I will be performing a concert and workshop at the Sivananda Yoga Ashram Ranch in Woodbourne, N.Y. as part of a celebration that straddles the Canada Day weekend and the 4th of July. This is the ashram where I did my yoga teacher training in 2011 and the song “Bigger Than That” came to me at the end of that process. There will be a number of wonderful teachers and presenters there over that time, great food, yoga classes, meditation, group chanting, other concerts and it is a beautiful spot.
On July 20 at 2162 Gordon Street Guelph N1L 1G6 I will performing at “Gather”, in concert at an old fashioned barn party in historic Beattie-Blair Barn (circa 1870) from 6:30-9:30pm. Other artists include the incredible guitarist Donna Grantis (Prince, etc.) and the wonderful duo Tragedy Ann. This fundraising event will also feature complimentary food & drink, speakers and a participatory art installation. Doug Ford’s decision to open the Greenbelt to developers is a betrayal of the will of the people of Ontario and our precious environment. Please gather with us to help us continue our fight. Ticket info is here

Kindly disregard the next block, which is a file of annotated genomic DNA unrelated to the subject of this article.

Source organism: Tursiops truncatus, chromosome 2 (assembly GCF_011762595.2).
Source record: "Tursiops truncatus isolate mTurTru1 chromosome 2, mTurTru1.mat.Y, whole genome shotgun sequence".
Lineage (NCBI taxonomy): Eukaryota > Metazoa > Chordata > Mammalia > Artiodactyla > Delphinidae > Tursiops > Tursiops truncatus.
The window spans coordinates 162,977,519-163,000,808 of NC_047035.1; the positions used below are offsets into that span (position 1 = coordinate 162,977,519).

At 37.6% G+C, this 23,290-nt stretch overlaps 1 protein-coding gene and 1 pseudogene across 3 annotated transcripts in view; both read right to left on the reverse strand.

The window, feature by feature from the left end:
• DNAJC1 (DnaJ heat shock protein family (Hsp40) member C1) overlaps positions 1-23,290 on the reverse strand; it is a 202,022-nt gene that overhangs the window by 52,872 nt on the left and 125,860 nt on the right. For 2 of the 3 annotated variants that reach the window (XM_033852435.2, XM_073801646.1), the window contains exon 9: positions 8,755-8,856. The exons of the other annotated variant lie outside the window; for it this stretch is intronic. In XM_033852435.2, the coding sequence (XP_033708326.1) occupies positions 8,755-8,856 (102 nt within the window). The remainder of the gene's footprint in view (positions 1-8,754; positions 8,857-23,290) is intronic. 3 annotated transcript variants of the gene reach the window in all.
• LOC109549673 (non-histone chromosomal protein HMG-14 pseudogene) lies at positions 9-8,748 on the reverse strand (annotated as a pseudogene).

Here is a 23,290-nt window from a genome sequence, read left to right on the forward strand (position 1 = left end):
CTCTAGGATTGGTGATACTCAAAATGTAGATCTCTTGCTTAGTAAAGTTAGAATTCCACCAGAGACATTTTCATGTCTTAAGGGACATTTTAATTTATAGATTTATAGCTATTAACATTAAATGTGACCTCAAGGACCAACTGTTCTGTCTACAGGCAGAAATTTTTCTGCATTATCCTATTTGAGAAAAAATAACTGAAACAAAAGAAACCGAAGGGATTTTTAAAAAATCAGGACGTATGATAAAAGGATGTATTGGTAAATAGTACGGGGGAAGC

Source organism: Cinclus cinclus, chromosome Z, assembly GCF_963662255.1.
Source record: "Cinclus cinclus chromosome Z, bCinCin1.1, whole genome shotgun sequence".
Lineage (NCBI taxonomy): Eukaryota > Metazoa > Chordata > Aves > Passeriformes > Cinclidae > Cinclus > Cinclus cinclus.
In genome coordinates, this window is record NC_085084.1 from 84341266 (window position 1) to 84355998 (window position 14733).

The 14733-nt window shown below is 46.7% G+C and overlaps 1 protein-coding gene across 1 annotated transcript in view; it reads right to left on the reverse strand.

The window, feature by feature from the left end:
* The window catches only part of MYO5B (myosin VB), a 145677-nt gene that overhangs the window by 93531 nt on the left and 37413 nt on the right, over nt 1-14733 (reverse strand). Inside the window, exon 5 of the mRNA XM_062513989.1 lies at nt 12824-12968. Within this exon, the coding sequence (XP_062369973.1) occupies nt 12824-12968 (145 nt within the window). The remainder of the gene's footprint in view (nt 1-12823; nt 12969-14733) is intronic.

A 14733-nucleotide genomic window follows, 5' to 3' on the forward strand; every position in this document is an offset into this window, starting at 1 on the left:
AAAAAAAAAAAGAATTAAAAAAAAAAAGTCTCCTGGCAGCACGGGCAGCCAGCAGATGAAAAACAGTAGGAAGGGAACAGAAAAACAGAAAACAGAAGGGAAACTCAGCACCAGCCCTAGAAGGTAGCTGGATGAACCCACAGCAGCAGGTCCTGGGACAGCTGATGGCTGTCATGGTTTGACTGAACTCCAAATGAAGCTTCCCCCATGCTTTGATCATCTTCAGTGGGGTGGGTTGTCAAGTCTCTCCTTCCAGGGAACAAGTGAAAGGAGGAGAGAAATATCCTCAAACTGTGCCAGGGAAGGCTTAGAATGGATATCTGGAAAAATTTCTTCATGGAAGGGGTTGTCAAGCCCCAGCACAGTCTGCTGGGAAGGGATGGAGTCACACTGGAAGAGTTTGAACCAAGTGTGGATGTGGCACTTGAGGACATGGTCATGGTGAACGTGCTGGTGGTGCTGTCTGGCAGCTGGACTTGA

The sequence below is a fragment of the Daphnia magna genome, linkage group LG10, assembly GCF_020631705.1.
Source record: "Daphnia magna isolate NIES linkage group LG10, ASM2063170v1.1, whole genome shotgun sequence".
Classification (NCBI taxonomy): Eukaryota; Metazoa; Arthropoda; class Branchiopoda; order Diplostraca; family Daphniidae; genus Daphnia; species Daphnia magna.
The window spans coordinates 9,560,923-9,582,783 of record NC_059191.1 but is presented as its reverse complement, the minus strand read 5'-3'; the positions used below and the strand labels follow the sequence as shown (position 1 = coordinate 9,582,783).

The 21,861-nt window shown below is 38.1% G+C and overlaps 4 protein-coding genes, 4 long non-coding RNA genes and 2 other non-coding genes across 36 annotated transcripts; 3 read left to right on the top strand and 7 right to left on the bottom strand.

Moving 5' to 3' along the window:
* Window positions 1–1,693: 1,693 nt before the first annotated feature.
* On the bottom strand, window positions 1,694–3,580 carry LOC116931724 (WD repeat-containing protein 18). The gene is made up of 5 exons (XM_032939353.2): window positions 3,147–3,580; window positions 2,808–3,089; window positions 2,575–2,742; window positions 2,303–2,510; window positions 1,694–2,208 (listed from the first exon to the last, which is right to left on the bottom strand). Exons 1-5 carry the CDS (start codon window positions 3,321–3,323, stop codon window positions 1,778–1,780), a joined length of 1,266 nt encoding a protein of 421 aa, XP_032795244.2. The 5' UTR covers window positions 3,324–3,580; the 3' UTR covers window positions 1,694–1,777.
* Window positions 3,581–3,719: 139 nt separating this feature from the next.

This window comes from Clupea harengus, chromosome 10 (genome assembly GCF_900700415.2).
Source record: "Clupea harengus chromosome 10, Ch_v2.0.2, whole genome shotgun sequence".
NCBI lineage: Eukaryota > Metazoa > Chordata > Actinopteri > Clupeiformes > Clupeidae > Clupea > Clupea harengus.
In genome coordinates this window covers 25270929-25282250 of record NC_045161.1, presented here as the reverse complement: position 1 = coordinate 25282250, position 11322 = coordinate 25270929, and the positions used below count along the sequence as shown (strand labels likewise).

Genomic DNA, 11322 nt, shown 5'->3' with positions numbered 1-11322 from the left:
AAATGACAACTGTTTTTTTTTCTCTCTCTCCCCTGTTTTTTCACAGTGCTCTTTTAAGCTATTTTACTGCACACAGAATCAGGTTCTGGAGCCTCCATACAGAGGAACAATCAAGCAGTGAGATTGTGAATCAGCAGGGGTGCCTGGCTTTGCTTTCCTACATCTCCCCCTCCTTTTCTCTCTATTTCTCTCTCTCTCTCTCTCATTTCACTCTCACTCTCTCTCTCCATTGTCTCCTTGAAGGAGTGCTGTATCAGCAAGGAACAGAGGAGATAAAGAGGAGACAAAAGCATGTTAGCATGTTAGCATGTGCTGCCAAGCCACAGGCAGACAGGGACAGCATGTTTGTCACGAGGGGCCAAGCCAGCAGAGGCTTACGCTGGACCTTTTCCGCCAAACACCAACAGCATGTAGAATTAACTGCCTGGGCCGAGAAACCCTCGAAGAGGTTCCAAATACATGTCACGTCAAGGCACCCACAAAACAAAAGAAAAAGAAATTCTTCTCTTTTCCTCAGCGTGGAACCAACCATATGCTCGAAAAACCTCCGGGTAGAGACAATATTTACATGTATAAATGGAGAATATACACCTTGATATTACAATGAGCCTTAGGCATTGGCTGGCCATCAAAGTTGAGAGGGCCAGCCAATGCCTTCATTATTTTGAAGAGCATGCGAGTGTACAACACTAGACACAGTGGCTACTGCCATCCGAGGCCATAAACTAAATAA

It’s just me and my National guitar recorded live off the floor. It’s interesting that despite Easter being considered such a seminal event in Christianity there are so few songs that actually tell the story of that first Easter. As I reflect on the story now, I’m struck by the fact that so often the way stones in our lives roll away is not the way we hope or expect. Whatever your spiritual beliefs, it is a great story.
For many years I’ve done Easter performances at the Sivananda Yoga Ashram in Val Morin, Quebec and I would have been there this year except my wife came down with COVID somewhere coming back from the CFMA‘s last weekend. It didn’t seem like a good idea to be leading an indoor singing workshop, etc. if I might be spreading germs. Instead I stayed home and made this video. I hope some of you enjoy it.